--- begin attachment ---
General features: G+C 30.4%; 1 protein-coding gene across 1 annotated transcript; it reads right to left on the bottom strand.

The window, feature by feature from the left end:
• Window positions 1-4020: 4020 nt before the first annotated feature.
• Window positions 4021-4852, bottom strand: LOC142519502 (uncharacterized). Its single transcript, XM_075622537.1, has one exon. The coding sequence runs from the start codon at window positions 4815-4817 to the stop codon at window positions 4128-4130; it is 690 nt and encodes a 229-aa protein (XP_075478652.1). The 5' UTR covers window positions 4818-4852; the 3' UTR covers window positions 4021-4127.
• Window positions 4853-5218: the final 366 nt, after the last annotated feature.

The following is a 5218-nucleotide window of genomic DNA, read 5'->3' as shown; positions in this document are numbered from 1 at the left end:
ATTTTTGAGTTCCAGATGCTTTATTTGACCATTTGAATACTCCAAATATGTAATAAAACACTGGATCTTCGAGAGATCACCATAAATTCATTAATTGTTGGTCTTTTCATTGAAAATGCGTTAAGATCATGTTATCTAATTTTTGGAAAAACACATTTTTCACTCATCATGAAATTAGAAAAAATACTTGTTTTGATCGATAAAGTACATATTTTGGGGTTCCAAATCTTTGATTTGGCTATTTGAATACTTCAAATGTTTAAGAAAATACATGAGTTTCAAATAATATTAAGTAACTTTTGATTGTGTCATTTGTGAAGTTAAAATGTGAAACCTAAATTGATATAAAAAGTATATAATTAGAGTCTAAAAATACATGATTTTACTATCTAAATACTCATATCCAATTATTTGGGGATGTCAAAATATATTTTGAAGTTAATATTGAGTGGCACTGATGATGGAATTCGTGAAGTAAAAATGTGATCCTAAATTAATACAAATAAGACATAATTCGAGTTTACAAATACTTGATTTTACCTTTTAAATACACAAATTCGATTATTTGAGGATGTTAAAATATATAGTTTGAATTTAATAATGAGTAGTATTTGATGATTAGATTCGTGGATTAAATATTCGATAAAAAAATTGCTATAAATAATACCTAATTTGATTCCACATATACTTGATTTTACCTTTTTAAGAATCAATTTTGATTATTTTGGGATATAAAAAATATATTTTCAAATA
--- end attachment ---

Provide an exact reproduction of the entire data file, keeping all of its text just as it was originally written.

General features: G+C 30.4%; 1 protein-coding gene across 1 annotated transcript; it reads right to left on the bottom strand.

The window, feature by feature from the left end:
• Window positions 1-4020: 4020 nt before the first annotated feature.
• Window positions 4021-4852, bottom strand: LOC142519502 (uncharacterized). Its single transcript, XM_075622537.1, has one exon. The coding sequence runs from the start codon at window positions 4815-4817 to the stop codon at window positions 4128-4130; it is 690 nt and encodes a 229-aa protein (XP_075478652.1). The 5' UTR covers window positions 4818-4852; the 3' UTR covers window positions 4021-4127.
• Window positions 4853-5218: the final 366 nt, after the last annotated feature.

The following is a 5218-nucleotide window of genomic DNA, read 5'->3' as shown; positions in this document are numbered from 1 at the left end:
ATTTTTGAGTTCCAGATGCTTTATTTGACCATTTGAATACTCCAAATATGTAATAAAACACTGGATCTTCGAGAGATCACCATAAATTCATTAATTGTTGGTCTTTTCATTGAAAATGCGTTAAGATCATGTTATCTAATTTTTGGAAAAACACATTTTTCACTCATCATGAAATTAGAAAAAATACTTGTTTTGATCGATAAAGTACATATTTTGGGGTTCCAAATCTTTGATTTGGCTATTTGAATACTTCAAATGTTTAAGAAAATACATGAGTTTCAAATAATATTAAGTAACTTTTGATTGTGTCATTTGTGAAGTTAAAATGTGAAACCTAAATTGATATAAAAAGTATATAATTAGAGTCTAAAAATACATGATTTTACTATCTAAATACTCATATCCAATTATTTGGGGATGTCAAAATATATTTTGAAGTTAATATTGAGTGGCACTGATGATGGAATTCGTGAAGTAAAAATGTGATCCTAAATTAATACAAATAAGACATAATTCGAGTTTACAAATACTTGATTTTACCTTTTAAATACACAAATTCGATTATTTGAGGATGTTAAAATATATAGTTTGAATTTAATAATGAGTAGTATTTGATGATTAGATTCGTGGATTAAATATTCGATAAAAAAATTGCTATAAATAATACCTAATTTGATTCCACATATACTTGATTTTACCTTTTTAAGAATCAATTTTGATTATTTTGGGATATAAAAAATATATTTTCAAATA